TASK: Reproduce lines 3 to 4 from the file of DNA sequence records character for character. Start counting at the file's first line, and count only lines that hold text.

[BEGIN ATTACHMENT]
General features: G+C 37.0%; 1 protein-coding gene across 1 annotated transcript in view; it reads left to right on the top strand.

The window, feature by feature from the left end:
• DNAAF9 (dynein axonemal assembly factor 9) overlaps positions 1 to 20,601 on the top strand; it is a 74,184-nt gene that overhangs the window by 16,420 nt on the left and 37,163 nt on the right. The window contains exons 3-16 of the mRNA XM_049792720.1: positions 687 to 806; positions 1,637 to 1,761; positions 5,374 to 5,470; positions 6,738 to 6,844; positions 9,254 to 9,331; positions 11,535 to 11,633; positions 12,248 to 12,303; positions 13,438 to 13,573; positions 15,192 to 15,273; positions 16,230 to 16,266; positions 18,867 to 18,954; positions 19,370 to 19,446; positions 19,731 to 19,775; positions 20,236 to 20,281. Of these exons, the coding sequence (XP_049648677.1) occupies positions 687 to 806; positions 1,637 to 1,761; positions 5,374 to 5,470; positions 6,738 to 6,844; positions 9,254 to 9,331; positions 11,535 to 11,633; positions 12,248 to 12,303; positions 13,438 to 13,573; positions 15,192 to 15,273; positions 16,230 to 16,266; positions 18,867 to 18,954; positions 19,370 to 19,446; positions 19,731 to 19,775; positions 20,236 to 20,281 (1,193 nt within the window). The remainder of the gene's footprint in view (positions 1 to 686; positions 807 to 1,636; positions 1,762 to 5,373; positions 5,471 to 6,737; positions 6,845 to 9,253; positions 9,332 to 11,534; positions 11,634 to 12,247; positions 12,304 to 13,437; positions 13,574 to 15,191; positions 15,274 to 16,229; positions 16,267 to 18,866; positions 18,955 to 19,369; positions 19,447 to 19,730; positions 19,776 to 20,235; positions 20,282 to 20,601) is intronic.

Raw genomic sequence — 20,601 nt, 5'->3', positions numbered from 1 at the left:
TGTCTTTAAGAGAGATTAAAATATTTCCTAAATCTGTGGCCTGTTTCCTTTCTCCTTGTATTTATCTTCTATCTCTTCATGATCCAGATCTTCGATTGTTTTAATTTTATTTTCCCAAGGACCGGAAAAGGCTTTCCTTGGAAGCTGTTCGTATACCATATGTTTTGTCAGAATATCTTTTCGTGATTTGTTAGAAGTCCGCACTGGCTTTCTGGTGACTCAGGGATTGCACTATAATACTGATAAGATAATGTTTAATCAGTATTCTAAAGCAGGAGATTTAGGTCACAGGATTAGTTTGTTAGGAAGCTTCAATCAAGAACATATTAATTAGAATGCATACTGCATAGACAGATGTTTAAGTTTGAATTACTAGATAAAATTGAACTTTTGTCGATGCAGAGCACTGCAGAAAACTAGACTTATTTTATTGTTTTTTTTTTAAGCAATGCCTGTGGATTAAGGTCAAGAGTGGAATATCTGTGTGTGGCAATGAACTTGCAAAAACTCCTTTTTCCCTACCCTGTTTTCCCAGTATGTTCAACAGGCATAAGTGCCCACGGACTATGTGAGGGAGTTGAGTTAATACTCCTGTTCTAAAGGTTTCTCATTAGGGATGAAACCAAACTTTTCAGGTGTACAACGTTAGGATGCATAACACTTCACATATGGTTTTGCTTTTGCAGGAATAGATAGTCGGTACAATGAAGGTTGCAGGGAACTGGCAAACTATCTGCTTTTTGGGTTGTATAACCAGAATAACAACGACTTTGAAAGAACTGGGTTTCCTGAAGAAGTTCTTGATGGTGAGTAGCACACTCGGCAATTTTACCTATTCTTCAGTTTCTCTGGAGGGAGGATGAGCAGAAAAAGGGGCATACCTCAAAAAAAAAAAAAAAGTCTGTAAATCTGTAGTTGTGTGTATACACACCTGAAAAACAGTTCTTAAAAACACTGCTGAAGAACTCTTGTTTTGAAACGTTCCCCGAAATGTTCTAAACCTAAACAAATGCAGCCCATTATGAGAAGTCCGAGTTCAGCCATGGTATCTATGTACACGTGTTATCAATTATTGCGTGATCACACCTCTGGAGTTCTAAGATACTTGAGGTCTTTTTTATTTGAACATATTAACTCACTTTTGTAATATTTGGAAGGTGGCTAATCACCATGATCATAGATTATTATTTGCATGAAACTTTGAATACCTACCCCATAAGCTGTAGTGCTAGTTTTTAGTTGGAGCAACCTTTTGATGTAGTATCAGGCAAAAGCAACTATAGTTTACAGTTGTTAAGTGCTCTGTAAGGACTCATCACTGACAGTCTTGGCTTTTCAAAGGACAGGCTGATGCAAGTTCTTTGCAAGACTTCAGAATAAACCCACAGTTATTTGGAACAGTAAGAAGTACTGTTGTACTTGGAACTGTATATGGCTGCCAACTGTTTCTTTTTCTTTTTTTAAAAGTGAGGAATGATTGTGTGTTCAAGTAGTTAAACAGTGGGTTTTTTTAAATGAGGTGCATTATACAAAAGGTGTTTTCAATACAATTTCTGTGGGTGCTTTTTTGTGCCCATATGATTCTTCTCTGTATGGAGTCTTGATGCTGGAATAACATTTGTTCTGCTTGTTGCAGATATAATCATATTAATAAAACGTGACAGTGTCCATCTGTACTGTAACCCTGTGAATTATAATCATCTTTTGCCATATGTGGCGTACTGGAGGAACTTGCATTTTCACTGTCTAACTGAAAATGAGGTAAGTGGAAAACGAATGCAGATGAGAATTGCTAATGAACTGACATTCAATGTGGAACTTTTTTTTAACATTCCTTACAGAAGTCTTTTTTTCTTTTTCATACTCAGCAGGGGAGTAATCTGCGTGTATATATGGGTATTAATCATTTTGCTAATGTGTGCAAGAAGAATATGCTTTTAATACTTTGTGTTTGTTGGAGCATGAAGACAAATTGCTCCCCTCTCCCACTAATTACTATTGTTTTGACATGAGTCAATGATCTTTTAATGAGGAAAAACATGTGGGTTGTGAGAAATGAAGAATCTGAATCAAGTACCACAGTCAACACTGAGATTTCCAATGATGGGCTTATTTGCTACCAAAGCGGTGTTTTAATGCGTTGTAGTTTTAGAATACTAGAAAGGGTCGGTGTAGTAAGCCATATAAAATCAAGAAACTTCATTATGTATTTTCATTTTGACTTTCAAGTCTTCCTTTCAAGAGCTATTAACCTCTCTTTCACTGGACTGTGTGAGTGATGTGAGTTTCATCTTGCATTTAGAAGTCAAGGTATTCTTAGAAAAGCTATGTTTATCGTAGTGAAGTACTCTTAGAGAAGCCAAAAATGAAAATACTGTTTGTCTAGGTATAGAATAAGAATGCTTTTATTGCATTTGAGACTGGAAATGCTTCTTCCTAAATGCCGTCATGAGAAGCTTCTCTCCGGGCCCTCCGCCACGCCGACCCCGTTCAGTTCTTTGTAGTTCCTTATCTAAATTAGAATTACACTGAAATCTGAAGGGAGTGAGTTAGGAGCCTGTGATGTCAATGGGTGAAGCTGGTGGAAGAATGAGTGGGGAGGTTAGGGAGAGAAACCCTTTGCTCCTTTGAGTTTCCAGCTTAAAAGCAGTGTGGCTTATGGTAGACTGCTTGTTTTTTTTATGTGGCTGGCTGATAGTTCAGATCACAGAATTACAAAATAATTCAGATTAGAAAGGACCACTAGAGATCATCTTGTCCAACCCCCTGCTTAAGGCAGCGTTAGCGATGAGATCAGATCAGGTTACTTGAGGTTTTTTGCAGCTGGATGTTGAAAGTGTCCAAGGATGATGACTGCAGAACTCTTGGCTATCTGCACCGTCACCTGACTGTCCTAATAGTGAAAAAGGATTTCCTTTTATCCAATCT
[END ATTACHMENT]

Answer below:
• DNAAF9 (dynein axonemal assembly factor 9) overlaps positions 1 to 20,601 on the top strand; it is a 74,184-nt gene that overhangs the window by 16,420 nt on the left and 37,163 nt on the right. The window contains exons 3-16 of the mRNA XM_049792720.1: positions 687 to 806; positions 1,637 to 1,761; positions 5,374 to 5,470; positions 6,738 to 6,844; positions 9,254 to 9,331; positions 11,535 to 11,633; positions 12,248 to 12,303; positions 13,438 to 13,573; positions 15,192 to 15,273; positions 16,230 to 16,266; positions 18,867 to 18,954; positions 19,370 to 19,446; positions 19,731 to 19,775; positions 20,236 to 20,281. Of these exons, the coding sequence (XP_049648677.1) occupies positions 687 to 806; positions 1,637 to 1,761; positions 5,374 to 5,470; positions 6,738 to 6,844; positions 9,254 to 9,331; positions 11,535 to 11,633; positions 12,248 to 12,303; positions 13,438 to 13,573; positions 15,192 to 15,273; positions 16,230 to 16,266; positions 18,867 to 18,954; positions 19,370 to 19,446; positions 19,731 to 19,775; positions 20,236 to 20,281 (1,193 nt within the window). The remainder of the gene's footprint in view (positions 1 to 686; positions 807 to 1,636; positions 1,762 to 5,373; positions 5,471 to 6,737; positions 6,845 to 9,253; positions 9,332 to 11,534; positions 11,634 to 12,247; positions 12,304 to 13,437; positions 13,574 to 15,191; positions 15,274 to 16,229; positions 16,267 to 18,866; positions 18,955 to 19,369; positions 19,447 to 19,730; positions 19,776 to 20,235; positions 20,282 to 20,601) is intronic.

Raw genomic sequence — 20,601 nt, 5'->3', positions numbered from 1 at the left: